One moment ...
Default project is now your active project.
Project items

Items saved from this article

This article has been saved
Highlights (0)
Some of your highlights are legacy items.

Highlights saved before July 30, 2012 will not be displayed on their respective source pages.

You can easily re-create the highlights by opening the book page or article, selecting the text, and clicking “Highlight.”

Citations (0)
Some of your citations are legacy items.

Any citation created before July 30, 2012 will labeled as a “Cited page.” New citations will be saved as cited passages, pages or articles.

We also added the ability to view new citations from your projects or the book or article where you created them.

Notes (0)
Bookmarks (0)

You have no saved items from this article

Project items include:
  • Saved book/article
  • Highlights
  • Quotes/citations
  • Notes
  • Bookmarks
Notes
Cite this article

Cited article

Style
Citations are available only to our active members.
Buy instant access to cite pages or passages in MLA, APA and Chicago citation styles.

(Einhorn, 1992, p. 25)

(Einhorn 25)

1. Lois J. Einhorn, Abraham Lincoln, the Orator: Penetrating the Lincoln Legend (Westport, CT: Greenwood Press, 1992), 25, http://www.questia.com/read/27419298.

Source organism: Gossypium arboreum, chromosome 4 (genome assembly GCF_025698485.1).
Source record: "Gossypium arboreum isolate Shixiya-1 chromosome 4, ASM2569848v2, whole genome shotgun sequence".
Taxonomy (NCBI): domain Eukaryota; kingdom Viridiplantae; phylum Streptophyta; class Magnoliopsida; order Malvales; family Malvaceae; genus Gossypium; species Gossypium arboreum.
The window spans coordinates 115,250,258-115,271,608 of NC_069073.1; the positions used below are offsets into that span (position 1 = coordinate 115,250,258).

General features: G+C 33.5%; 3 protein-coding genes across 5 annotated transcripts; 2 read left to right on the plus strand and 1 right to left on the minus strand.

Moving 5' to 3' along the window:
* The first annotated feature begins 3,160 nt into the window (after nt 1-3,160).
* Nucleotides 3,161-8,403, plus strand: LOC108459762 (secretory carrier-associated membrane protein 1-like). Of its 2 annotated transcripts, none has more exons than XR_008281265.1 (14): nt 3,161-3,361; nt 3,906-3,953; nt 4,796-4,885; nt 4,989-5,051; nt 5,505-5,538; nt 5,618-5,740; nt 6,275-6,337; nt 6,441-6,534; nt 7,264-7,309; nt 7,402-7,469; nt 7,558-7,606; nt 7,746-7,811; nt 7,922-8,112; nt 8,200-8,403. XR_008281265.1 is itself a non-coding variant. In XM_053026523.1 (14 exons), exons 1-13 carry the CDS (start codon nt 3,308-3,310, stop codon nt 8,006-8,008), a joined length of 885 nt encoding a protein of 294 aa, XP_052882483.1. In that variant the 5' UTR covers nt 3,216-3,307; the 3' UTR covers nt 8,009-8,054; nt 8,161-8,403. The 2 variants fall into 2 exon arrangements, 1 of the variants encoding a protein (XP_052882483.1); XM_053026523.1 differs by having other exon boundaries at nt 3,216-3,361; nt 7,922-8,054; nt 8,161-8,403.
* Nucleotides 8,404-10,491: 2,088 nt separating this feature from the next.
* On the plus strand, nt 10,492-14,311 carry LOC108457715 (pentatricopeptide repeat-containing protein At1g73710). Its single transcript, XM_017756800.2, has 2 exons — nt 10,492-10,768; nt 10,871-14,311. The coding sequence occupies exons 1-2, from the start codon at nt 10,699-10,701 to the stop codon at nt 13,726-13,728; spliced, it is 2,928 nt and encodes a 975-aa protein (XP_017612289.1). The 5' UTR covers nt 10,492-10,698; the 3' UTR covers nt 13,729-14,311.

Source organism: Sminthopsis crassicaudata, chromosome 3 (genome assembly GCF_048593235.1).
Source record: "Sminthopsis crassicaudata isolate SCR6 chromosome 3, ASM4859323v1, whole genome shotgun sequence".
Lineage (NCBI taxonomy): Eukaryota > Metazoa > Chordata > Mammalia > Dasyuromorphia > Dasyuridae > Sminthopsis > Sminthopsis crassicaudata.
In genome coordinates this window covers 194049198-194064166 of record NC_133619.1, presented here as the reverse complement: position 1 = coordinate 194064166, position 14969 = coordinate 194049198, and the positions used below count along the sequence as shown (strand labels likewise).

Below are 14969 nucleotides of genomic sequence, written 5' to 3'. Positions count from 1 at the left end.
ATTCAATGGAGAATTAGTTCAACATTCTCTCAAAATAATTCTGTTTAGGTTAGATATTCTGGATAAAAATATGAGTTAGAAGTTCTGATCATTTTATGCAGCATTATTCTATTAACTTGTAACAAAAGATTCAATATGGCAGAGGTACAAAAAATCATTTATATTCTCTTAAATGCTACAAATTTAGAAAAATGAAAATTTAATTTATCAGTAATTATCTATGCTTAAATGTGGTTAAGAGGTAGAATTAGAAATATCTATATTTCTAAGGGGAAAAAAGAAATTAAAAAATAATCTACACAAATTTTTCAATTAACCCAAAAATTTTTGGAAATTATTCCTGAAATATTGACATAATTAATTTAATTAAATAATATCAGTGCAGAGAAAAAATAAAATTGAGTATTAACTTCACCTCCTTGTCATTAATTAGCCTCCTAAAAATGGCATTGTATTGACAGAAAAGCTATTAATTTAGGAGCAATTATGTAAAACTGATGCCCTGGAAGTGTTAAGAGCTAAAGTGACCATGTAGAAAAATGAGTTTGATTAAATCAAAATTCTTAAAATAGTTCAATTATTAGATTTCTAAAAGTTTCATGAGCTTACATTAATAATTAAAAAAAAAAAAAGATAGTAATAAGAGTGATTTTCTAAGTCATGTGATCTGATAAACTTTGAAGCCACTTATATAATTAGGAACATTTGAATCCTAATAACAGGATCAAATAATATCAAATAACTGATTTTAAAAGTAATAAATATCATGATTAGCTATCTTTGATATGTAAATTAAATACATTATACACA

Cited article

Faith-Based Initiatives Quietly Lunge Forward ; Proposals on Drug-Program Funding and Religious Buildings Raise Civil Libertarians' Ire
Settings

Settings

Typeface
Text size Smaller Larger Reset View mode
Search within

Search within this article

Look up

Look up a word

  • Dictionary
  • Thesaurus
Please submit a word or phrase above.
Print this page

Print this page

Why can't I print more than one page at a time?

Help
Full screen

matching results for page

    Questia reader help

    How to highlight and cite specific passages

    1. Click or tap the first word you want to select.
    2. Click or tap the last word you want to select, and you’ll see everything in between get selected.
    3. You’ll then get a menu of options like creating a highlight or a citation from that passage of text.

    OK, got it!

    Cited passage

    Style
    Citations are available only to our active members.
    Buy instant access to cite pages or passages in MLA, APA and Chicago citation styles.

    "Portraying himself as an honest, ordinary person helped Lincoln identify with his audiences." (Einhorn, 1992, p. 25).

    "Portraying himself as an honest, ordinary person helped Lincoln identify with his audiences." (Einhorn 25)

    "Portraying himself as an honest, ordinary person helped Lincoln identify with his audiences."1

    1. Lois J. Einhorn, Abraham Lincoln, the Orator: Penetrating the Lincoln Legend (Westport, CT: Greenwood Press, 1992), 25, http://www.questia.com/read/27419298.

    Cited passage

    Thanks for trying Questia!

    Please continue trying out our research tools, but please note, full functionality is available only to our active members.

    Your work will be lost once you leave this Web page.

    Buy instant access to save your work.

    Already a member? Log in now.

    Oops!

    An unknown error has occurred. Please click the button below to reload the page. If the problem persists, please try again in a little while.